It felt like my brain was melting it was so taxed and on fire. And in the late morning the following day (Day 9 early), it wasn’t much better. In fact, the frustration and drama from the night before hadn’t seemed to dissipate and we quickly fell into the same panicky mode from just a few hours before. Our poor host families could only watch in pity as we got adjusted to the dynamics of the travel plans and settle in. Only, we didn’t realize what was happening to us that would shape very much how we would see the rest of the trip!

Instead of relying on GOD to get us through the stress of Monday night, we relied on ourselves and the maps and apps that were in front of us to read. The various people throughout the city only exacerbated the problems, for the more we asked direction, the less directed we felt. In the smallest, most inadequate way, we felt a solidarity with those Holocaust victims of decades’ past. They too found themselves on a train, not knowing where they were going without any real explanation and all spoken in a different language! The exhaustion of walking and carrying our bags began to weigh us down and cut into our shoulders. Poor Kim’s knee surgery made it particularly difficult for this day as she estimated we walked about 15+ miles!

Yet, sometimes those poor souls would stand 12 hours in the hot sun or longer, just to check the roll of prisoners. Sometimes their backs or shoulders would hurt or bleed from the agony of the torturous conditions, and still so many of them remained hopeful and prayerful anyway. We all knew our complaints were nothing, and it made those sufferings on that difficult day well worth the effort. It was an honor to suffer in memory of our Polish brothers and sisters, though we still had to find our place on this pilgrimage, and Tuesday morning didn’t seem to be working out so well…all starting with our host-family Grandma (not sure of her name) welcoming us in the morning!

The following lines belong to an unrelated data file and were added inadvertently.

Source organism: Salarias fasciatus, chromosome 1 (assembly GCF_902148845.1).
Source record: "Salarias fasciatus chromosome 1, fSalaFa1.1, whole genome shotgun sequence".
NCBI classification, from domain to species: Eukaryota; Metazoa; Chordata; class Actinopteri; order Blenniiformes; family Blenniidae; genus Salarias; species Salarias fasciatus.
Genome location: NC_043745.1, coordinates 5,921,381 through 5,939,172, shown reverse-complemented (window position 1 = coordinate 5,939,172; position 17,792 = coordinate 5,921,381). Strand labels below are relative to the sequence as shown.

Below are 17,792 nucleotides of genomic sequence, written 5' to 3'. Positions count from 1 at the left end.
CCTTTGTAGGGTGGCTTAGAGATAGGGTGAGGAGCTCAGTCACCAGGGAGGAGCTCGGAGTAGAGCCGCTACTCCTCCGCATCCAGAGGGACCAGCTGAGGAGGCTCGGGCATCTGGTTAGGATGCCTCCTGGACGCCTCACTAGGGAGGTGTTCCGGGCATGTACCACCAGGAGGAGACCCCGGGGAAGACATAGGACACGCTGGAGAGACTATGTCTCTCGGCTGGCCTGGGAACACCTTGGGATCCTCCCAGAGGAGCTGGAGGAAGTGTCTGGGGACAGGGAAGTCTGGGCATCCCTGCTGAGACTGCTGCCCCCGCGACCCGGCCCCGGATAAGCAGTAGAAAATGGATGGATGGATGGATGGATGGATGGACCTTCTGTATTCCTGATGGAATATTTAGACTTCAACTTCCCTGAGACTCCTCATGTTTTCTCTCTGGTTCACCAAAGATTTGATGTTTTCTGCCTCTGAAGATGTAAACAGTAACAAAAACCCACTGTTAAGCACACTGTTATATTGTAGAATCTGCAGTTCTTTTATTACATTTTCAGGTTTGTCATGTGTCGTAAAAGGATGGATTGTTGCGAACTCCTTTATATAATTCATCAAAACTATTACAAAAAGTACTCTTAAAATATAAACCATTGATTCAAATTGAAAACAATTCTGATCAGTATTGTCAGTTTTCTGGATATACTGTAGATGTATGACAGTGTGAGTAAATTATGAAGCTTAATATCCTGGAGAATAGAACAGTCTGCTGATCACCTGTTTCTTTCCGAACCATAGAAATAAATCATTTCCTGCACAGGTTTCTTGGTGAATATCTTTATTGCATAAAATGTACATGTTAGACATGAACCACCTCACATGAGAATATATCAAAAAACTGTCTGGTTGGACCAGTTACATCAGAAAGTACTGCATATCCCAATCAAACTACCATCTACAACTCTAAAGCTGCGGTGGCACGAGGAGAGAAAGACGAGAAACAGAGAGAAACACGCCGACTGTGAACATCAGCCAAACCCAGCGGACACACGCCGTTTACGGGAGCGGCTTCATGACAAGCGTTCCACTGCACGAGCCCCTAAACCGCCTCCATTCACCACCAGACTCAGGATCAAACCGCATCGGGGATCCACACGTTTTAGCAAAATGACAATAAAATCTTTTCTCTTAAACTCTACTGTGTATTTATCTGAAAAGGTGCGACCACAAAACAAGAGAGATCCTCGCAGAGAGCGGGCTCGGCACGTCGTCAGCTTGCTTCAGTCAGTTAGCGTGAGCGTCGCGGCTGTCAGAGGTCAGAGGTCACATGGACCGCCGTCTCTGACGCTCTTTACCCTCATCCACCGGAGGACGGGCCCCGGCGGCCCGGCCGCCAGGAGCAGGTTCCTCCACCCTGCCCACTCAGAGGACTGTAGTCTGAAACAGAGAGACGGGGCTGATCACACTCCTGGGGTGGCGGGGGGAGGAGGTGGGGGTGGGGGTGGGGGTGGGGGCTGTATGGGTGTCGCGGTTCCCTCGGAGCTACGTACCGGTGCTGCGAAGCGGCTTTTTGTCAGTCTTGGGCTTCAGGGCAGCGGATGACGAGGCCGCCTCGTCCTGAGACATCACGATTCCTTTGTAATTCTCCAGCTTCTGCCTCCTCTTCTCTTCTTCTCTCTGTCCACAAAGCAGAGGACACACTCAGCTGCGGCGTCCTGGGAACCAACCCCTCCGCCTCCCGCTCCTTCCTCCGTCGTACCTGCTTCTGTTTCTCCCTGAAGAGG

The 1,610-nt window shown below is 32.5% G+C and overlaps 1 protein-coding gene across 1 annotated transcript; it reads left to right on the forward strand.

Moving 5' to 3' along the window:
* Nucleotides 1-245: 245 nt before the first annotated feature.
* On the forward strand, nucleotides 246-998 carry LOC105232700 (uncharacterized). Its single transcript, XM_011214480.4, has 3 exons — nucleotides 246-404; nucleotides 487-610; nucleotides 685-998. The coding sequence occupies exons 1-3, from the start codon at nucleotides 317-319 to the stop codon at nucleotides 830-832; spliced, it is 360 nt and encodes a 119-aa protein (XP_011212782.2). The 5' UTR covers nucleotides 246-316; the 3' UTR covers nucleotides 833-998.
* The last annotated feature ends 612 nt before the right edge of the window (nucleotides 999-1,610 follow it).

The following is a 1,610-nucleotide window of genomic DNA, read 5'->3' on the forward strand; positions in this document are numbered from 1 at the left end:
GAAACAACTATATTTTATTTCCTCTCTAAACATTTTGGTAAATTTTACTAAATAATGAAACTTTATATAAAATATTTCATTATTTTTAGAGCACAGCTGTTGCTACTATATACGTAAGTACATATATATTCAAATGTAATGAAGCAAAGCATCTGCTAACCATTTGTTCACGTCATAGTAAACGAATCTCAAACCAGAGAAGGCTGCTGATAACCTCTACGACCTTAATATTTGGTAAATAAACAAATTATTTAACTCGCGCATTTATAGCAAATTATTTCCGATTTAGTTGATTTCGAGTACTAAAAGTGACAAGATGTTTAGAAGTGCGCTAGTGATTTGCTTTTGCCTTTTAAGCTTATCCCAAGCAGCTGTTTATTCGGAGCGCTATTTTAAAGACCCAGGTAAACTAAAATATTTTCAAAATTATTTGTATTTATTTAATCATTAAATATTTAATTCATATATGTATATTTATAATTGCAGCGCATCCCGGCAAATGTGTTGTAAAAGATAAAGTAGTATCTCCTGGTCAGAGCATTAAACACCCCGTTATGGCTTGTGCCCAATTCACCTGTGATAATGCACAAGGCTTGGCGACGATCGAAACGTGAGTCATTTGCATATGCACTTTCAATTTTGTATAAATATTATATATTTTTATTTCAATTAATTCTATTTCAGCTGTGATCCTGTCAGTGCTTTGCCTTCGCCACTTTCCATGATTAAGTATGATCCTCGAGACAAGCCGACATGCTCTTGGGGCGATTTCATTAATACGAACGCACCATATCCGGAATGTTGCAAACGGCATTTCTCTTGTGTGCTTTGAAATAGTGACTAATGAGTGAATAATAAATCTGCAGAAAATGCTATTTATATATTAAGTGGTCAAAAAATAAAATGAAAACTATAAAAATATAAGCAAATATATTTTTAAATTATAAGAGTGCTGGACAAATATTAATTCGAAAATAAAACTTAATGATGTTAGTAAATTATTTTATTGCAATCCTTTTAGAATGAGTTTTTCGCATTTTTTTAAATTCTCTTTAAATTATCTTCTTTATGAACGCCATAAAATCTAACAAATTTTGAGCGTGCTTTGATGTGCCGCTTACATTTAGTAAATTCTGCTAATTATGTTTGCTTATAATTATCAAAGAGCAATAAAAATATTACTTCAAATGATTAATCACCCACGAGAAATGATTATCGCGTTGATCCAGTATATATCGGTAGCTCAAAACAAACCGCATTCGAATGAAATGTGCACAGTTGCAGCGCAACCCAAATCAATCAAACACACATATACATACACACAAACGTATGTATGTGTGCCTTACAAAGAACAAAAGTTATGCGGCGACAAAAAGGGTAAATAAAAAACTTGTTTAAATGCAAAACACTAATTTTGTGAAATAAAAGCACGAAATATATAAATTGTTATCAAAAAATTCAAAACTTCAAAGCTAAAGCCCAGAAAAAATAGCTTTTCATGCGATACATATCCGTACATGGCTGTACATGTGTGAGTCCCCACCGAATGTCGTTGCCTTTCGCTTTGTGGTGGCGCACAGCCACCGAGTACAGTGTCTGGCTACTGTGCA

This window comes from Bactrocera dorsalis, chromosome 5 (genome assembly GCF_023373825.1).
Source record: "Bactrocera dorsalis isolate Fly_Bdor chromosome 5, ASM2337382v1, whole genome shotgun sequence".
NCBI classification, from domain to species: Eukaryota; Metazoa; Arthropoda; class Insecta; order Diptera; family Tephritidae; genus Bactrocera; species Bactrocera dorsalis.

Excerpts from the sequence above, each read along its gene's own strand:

But that will have to wait until I get back to this wondrous reflection for our sacred pilgrimage to the Land of Mercy and World Youth Day.

In Christ, for Love and Life!

– John Sohl & the WYD 2016 Contingency

PS – Please pray strongly for Michael’s grandmother in Owensboro. She’s been placed on Hospice as of now, so pray for peace for the Schultz family during this difficult time! Also pray strongly for the Whitfill family as Mary’s grandpa Leroy passed away from a massive heart-attack on Monday night. God’s mercy is unfathomable, so please pray for the peace, love, and joy to enter our hearts for the sake of those entering the Eternal Gates of Heaven during this sacred week. AMEN!

PPS – Tomorrow our contingency is heading to the grand VIGIL with Pope Francis! Don’t worry, I WILL finish a complete blog post for each day of our trip. I just think it’s best to immerse myself in the moments and then come home and finish it up when I have a little bit more time and space to breathe! Until we meet again!


Author: circleoflifeyouth

Young people building a culture of life in southern Louisville with a strong devotion to the Eucharist through Consecration to Mary.